Updated 12:15 a.m.: It looks like Monday was a busier day for the Yankees than we thought. According to Ken Rosenthal and Jon Paul Morosi of FOX Sports, they discussed a three-way trade with the Tigers and Diamondbacks that would have sent Curtis Granderson to New York and Edwin Jackson to Arizona. Talks, however, reached an impasse. The D-Backs are pushing hard, but the deal “was rejected by at least one of the other two teams.”
I originally thought that team to be the Yankees, and Joel Sherman confirmed as much a few minutes ago. The Yanks thought the costs were too high, and the Tigers were lukewarm on their returns as well. Although the three-way talks are dead, the Yankees are still very much interested in Granderson, not least because their interest could drive Johnny Damon’s price down.
So what then were the costs to this proposed deal? The Yankees would have lost Ian Kennedy, Mike Dunn, Phil Coke, and Austin Jackson in the trade and gotten back Granderson and “one or two prospects from the Diamondbacks.” The Diamondbacks would have sent the Tigers Matt Scherzer and another prospect or two for Edwin Jackson. So, even though they’d be losing two to four prospects in the deal, the Diamondbacks were the ones pushing for this. It made the situation a bit more interesting.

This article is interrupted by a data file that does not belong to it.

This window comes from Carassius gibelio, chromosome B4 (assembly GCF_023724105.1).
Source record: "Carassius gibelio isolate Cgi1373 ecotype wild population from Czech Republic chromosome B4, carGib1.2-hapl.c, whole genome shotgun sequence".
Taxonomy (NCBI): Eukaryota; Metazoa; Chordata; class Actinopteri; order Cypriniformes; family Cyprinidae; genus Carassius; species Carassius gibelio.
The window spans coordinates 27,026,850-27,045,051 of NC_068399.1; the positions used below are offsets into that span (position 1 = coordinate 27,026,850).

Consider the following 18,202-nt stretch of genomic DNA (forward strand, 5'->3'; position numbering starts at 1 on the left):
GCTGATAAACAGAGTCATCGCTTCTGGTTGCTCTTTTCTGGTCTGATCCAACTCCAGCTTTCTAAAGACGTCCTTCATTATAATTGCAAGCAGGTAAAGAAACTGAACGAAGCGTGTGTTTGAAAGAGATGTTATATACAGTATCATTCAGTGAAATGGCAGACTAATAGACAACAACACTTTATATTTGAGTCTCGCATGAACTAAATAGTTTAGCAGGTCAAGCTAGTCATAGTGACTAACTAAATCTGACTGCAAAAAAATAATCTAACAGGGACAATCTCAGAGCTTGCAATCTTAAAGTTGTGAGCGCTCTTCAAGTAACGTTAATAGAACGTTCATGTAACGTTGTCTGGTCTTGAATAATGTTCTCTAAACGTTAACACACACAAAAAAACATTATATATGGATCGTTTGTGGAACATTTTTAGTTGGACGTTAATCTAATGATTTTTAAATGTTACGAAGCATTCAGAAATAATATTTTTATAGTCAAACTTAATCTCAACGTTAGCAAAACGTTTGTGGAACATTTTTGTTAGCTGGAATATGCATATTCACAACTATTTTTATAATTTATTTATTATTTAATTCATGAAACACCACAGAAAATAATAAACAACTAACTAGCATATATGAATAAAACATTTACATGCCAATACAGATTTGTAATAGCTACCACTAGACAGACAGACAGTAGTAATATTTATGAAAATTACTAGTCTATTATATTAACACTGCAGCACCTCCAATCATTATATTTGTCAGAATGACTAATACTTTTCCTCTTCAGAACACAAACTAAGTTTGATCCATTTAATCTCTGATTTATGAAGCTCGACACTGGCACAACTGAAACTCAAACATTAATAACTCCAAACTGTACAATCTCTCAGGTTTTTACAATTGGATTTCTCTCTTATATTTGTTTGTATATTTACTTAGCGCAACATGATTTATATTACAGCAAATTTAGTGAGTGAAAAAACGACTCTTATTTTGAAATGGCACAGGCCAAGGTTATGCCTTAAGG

We can forget about Dunn and Coke, because they’re not the ones who were holding up this deal. I doubt Kennedy was, either. If the Yanks are the stalling party, it’s likely over Austin Jackson. He’s still developing, and his lack of power in 2009 is concerning, but he’s still a good prospect, probably the second best in the Yankees system. The Yankees are reluctant to deal him, and for good reason. If that power tool comes around, he could be a very good MLB center fielder.
Granderson is attractive for a number of reasons, as I outlined in this post. He’s trended downward since his breakout 2007 season, but as with Nick Swisher’s 2008, 2009 could have just been a bad season for Granderson. As I noted, he hit way, way more fly balls than normal, which led to a lower BABIP and, accordingly, batting average. I can definitely see Granderson recovering to his 2008 form, which would be great news for the Yankees. He could instantly replace Johnny Damon in the outfield and in the two-hole.
Getting two prospects back from the Diamondbacks would have helped soften the blow of losing Jackson, but we still don’t know which prospects were under discussion. Without mentioning prospects, the Diamondbacks are getting both Kennedy and Edwin Jackson and giving up only Scherzer. Maybe both the Tigers and the Yanks get a B-prospect from the D-Backs. So is Granderson and a B-prospect worth Austin Jackson?
As with most rumors, I discussed this one with both Ben and Mike for a while before even starting to write. All three of us are on the fence. If the Yanks pulled the trigger, we’d welcome the new center fielder. If they didn’t, we’d maintain hope for Jackson. It’s nice not to be disappointed either way. But, gun to my head, I do the trade. I have faith that Granderson can recover, and while I do want to see Austin Jackson grow into his pinstripes, there are some situations where trading prospects makes sense. I can see this being one of those situations.